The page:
Flushing Meadows-Corona Park retired official Estelle Cooper, 82, has been charged with stealing about $50,000 from a nonprofit group she founded.
Cooper, who was arraigned on the charges yesterday, was the administrator of the park as an official of the New York City government for 17 years, and is credited with revitalizing the facility with “bright new recreation and aquatic centers and soccer fields of evergreen artificial turf,” until she called it a career in January.
Back in 2003, Cooper launched Unisphere Inc. to further her work in protecting the Flushing Meadows-Corona Park in Queens, New York. She now stands accused to stealing from that organization, which she left in December.
The New York Times explains how the scandal came to light:
Phil Ragusa, a certified public accountant who had filed the nonprofit group’s tax returns since its inception, said he discovered evidence of theft in November 2011, when he uncovered major A.T.M. withdrawals that could not be accounted for. “All the people loved her, and all of a sudden something like this comes up,” said Mr. Ragusa…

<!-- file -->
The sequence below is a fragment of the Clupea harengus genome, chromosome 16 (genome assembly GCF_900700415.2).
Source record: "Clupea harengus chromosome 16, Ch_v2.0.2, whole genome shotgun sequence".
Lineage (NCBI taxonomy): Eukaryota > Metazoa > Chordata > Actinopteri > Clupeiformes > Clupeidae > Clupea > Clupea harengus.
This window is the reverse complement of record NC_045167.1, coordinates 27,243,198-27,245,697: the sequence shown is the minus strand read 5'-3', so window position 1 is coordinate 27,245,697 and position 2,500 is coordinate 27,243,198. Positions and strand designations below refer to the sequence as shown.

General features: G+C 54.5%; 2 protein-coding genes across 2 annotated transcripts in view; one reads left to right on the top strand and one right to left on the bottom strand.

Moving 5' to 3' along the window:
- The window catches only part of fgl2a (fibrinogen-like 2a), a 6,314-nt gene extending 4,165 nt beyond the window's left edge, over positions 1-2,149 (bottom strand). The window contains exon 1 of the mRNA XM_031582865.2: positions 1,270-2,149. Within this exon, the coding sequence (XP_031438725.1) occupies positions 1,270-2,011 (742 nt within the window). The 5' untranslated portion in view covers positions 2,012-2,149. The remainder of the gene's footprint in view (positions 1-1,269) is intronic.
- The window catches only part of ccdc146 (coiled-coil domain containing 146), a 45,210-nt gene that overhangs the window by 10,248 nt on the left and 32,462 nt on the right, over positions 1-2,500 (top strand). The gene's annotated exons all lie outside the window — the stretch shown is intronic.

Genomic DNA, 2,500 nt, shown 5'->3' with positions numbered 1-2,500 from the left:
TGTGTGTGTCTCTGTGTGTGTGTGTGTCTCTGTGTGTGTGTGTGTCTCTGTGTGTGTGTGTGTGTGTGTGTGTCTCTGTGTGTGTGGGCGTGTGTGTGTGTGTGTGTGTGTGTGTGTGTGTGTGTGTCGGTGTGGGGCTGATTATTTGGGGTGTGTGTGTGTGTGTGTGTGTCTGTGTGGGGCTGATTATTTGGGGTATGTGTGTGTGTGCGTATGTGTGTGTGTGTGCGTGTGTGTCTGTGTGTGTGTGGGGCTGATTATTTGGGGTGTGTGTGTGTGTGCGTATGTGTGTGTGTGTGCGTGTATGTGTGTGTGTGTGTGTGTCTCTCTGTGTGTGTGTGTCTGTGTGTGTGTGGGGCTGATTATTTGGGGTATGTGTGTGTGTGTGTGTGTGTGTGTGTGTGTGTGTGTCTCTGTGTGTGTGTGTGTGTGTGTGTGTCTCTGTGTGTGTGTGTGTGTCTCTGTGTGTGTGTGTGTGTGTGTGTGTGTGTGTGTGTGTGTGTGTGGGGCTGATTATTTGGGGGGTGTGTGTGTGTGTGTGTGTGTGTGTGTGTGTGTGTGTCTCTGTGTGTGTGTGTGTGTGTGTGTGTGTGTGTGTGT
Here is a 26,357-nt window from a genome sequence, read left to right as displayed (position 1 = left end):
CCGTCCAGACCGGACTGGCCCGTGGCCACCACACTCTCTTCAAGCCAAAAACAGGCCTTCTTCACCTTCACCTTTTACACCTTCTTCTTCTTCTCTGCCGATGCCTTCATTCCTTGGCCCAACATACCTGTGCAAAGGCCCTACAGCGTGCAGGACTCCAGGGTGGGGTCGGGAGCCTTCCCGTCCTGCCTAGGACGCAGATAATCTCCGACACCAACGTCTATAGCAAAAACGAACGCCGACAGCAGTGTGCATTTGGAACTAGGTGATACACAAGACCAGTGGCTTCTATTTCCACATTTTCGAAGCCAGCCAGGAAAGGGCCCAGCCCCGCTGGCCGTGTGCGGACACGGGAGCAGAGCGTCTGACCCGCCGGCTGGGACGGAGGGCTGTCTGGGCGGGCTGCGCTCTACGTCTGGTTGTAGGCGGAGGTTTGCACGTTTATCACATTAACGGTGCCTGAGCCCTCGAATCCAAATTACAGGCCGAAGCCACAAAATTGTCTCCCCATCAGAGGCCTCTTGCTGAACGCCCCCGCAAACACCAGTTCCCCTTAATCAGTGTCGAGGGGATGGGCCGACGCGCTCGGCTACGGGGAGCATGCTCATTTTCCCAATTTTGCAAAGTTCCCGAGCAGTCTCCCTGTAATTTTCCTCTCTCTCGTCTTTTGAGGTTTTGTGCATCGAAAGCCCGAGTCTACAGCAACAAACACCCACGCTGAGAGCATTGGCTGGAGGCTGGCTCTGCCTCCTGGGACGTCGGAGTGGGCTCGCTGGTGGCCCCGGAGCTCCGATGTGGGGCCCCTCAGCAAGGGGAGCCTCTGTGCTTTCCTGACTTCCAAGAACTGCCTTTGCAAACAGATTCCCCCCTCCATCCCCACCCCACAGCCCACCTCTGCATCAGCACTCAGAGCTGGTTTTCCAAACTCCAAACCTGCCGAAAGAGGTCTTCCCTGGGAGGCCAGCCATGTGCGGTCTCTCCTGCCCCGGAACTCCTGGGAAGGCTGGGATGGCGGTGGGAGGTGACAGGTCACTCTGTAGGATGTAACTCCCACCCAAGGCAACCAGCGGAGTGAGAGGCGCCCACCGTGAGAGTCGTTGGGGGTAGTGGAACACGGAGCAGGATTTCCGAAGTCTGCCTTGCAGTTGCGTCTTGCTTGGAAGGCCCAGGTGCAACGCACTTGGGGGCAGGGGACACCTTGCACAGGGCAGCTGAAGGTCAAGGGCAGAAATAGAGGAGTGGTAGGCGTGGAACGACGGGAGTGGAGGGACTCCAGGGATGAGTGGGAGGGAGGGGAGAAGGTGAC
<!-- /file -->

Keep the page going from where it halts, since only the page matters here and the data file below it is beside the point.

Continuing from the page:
After the discovery, Unisphere conducted an internal audit and passed on the findings to the district attorney’s office in February.
Cooper could face up to 15 years in prison if found guilty. Her age and reportedly poor health, as well as her long service to the city of New York Parks and Recreation Department, would suggest that it is unlikely that she would do any jail time, however, assuming the case ever gets to trial.
The Unisphere was (and is) the 12-story, 140-foot high iconic symbol of the 1964 World’s Fair at Flushing Meadows-Corona Park that represents the Earth. Flushing Meadows-Corona Park was the site of the 1939 World’s Fair as well.
Flushing Meadows-Corona Park was also the location of Shea Stadium,the home of the New York Mets from 1964 to 2008.
[Image credit: Flapane]